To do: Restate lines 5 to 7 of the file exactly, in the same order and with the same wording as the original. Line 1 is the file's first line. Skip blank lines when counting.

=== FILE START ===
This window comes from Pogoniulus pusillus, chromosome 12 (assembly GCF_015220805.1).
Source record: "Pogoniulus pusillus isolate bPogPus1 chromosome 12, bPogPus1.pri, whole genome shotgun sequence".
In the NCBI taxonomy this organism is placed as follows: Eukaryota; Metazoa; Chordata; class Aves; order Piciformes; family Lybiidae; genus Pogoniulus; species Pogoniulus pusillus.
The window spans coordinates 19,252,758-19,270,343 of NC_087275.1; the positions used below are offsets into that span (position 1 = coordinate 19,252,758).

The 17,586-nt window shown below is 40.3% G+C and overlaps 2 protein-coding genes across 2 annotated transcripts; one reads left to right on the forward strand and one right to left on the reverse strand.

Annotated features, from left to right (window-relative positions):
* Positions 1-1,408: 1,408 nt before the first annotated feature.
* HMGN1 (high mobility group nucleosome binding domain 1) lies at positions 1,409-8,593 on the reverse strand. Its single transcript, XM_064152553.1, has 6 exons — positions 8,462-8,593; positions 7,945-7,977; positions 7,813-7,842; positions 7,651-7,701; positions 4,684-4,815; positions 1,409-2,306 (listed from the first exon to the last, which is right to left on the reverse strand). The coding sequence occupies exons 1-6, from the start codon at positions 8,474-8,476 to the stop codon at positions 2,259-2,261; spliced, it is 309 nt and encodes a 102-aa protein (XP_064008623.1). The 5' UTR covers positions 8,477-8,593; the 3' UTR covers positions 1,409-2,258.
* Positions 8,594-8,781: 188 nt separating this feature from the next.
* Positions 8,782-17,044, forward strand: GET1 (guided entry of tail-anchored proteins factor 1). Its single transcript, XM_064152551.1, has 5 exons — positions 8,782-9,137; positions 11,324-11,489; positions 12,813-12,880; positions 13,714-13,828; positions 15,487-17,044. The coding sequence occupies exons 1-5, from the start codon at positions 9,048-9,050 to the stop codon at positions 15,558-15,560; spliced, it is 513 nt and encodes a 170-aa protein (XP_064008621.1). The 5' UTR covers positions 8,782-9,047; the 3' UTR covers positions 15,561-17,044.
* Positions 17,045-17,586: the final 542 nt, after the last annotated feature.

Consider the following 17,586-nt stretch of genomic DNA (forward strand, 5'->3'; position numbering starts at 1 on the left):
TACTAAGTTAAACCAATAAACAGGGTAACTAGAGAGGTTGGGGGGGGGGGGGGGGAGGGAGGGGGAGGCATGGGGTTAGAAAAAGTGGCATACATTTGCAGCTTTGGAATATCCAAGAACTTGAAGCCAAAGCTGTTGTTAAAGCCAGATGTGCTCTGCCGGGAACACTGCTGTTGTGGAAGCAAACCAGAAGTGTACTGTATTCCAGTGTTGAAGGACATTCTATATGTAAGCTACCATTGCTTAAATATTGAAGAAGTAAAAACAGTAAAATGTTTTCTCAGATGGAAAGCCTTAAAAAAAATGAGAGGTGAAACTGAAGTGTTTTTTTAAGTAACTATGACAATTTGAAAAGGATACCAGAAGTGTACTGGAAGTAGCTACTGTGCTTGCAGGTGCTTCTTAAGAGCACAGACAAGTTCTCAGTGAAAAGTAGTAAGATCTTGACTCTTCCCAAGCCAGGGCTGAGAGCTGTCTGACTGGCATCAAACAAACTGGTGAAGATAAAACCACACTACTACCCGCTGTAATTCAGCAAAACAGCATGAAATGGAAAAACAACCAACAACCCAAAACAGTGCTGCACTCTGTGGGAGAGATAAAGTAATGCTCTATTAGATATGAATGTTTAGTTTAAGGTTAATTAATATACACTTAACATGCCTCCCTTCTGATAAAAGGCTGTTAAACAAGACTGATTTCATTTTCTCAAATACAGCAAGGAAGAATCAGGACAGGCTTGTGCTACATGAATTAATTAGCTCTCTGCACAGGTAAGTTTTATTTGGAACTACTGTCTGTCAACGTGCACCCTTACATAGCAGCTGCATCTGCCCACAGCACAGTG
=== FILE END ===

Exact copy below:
The 17,586-nt window shown below is 40.3% G+C and overlaps 2 protein-coding genes across 2 annotated transcripts; one reads left to right on the forward strand and one right to left on the reverse strand.

Annotated features, from left to right (window-relative positions):
* Positions 1-1,408: 1,408 nt before the first annotated feature.